Often people ask me how they can tell what beer they really like, amongst these are the safe drinkers who always return to their “favourite” beer, because they know they like it and also those who simply don’t know what to look for. In this article I will try to get you thinking about your favourite beer, go into a little on beer tasting and hopefully set you on the path to finding your next “best beer”.
If you are one of the people who are stuck on their “favourite beer” then hopefully this blog will help you widen your horizons and get you tasting new beers, but as the first steps can be daunting I will try to help you – soon you will know just what to expect in your beer and hopefully this will lead you to try beers you have never considered, or just avoid tasting beers you know you won’t like.
There are a few things which can help you on your way to finding your new favourite beer, firstly the best place to start is with one or more beers you know you like.
Ask yourself what it is that you particularly like about those beers:
Is it the middle malty taste?
Something about the aftertaste?
Also how do you enjoy them:
A cold one after a hard day’s work?
As a session beer when out with friends in the evening?
A warming beer on a cold winter’s night?
This will help you to understand what you enjoy about that beer and, as beer drinking should be about enjoyment, that’s what you need to focus on.
Next think about the beers that you have tasted that you didn’t like and similarly what was it about them:
Did they smell funny?
Not sit well in your stomach when you drank them?
Unpleasant taste in the middle, at the end, aftertastes?
As a note of caution, it is important to consider the condition the beer was in when you tried it. If you had a “bad beer”, was it the beer’s fault? Or did you just have a “bad pint”.
I for ages thought I hated Frog Island beer, one day I was in a pub which I know serves very well kept beer and I noted that they had a Frog Island beer on. Talking to the landlord I got onto the subject of not liking Frog Island beers. He was surprised, considering my other beer tastes, and persuaded me to try some – just one more time – and to my surprise I liked it. I would even go as far as saying it was a nice beer!
It turns out that the beer in question didn’t keep well and that on the other occasions when I tasted it the beer was likely off. The moral being – be careful about writing off a beer as “beer I do not like” unless you have tried it from a reputable, reliable source and if possible on multiple occasions.
So once you have worked out the thing which you like in your beer the next step is to consider the other beers which you prefer. Try to find the common ground and remember there may be a range of different factors and you may even find that you have several beer categories which you like (maybe a “cold one after gardening” and a “beer out with mates” type). This is then the beer (or groups of beers) you are looking for.
The next challenge is finding another similar beer to try, there are many ways in which you can find beers which are similar to those you know you like.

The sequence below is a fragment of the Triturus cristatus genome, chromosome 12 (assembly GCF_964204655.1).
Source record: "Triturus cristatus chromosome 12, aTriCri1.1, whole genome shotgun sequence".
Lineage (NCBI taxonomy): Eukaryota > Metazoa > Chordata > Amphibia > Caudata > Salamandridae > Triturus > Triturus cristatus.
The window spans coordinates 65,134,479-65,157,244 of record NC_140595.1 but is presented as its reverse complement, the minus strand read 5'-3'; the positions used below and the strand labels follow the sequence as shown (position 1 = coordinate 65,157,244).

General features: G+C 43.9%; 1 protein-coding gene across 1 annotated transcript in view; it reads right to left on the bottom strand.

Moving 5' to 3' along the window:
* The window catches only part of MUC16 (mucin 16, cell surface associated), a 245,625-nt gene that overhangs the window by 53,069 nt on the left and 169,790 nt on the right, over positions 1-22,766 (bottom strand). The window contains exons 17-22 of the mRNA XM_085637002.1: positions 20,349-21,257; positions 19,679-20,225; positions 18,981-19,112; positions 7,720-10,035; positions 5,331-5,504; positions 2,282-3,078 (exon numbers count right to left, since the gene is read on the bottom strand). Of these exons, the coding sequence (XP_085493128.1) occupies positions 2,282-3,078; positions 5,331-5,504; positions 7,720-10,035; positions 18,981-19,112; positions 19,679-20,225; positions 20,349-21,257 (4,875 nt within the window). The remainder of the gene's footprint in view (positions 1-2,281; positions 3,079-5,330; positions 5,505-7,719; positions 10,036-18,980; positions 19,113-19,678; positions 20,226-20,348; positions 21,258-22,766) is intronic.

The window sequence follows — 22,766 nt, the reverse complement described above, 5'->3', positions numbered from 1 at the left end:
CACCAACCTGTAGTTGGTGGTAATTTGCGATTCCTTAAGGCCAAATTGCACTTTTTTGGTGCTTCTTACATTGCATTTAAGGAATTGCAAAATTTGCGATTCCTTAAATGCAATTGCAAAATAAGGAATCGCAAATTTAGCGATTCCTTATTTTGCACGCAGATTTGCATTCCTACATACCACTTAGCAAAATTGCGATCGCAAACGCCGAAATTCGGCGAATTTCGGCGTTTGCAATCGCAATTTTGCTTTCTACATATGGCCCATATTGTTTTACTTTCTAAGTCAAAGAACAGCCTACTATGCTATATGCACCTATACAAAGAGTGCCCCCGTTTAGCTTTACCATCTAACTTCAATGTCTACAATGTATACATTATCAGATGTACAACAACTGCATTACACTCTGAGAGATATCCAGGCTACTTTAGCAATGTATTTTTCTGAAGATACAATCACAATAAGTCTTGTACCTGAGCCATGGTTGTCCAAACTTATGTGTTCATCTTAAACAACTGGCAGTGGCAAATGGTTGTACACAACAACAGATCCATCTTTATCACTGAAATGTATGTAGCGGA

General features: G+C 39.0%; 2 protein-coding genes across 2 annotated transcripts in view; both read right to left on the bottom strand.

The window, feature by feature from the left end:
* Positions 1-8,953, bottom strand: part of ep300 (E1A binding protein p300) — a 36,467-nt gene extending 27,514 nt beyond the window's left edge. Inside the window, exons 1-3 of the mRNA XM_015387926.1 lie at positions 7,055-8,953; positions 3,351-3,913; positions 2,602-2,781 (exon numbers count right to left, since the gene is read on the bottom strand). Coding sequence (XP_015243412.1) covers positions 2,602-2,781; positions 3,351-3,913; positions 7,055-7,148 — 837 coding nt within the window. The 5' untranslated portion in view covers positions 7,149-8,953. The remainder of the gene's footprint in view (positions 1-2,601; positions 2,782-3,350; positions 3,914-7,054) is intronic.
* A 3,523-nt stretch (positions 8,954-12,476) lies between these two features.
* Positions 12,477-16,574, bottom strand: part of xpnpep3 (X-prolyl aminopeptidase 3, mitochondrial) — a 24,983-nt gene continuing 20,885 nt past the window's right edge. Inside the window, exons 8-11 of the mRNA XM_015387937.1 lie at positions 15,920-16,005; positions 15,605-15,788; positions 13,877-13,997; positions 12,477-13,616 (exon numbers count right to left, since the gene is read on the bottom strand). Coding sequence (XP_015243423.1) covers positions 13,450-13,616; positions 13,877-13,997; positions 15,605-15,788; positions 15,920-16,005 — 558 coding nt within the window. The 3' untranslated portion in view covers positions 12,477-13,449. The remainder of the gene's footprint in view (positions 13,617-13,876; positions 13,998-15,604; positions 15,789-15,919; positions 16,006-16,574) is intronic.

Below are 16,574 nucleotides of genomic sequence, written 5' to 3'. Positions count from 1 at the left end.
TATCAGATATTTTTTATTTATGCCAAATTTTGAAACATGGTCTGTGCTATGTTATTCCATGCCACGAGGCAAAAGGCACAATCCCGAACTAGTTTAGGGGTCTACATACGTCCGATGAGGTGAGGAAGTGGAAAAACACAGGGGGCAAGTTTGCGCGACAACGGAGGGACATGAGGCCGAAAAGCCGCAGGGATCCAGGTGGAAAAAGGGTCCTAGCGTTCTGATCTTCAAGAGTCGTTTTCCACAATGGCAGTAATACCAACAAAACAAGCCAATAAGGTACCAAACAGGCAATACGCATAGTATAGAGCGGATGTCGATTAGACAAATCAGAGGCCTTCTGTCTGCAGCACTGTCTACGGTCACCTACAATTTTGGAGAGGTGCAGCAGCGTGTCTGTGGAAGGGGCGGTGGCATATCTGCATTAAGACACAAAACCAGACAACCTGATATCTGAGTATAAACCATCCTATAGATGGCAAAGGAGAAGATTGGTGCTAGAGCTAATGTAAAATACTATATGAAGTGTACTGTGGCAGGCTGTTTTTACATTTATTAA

The first and easiest way is to ask someone, and who better than your local landlord. If you are lucky and you live near a CAMRA pub or your local landlord knows his ale then they should be able to advise you. Other people who might be able to point you in the right direction are people at beer festivals (“getting a tip” is often a good lead to the best of the beers) or in your local CAMRA pub there should be someone who can help you out.
Try to describe your ideal beers, if you know the names of some typical beers of the kind which you like then use them as this will make it easier for your guide. Hopefully they can point you in the direction of something to try there and then.
Another good source of new beers is the Good Beer Guide, this is published each year by CAMRA and has a section giving tasting notes on many different beers, at first this can be a little daunting, but soon you will be familiar with how beers are described and you will find yourself leafing through the pages eyeing up potential new best beers.
Also a beer festival is a good place to track down beers you may like to try, usually a beer festival will have tasting notes which try to give a description of what you should expect from each beer, and of course you will be surrounded by like minded individuals eager to offer advice on what you might like to try.
The final place I would recommend you look is the supermarket, go direct to the bottle, read the description and compare it to the beers you would normally buy. If a beer has a similar description then it is likely it will have a similar taste, the people writing the tasting notes and bottle labels are trying to appeal to people who will like their beer – so if the words have you salivating then it is likely the beer will too!
You should now have at least a good idea of what about the beers you makes you like them. Hopefully you have some initial ideas of where to go looking for your next best beer. In the next few articles I will try to cover some of the things introduced here such as tasting notes, CAMRA pubs, beer festivals and making your supermarket beer selection. Until then keep tasting – soon you will be able to be the one making the recommendations to others lost in the beer wilderness!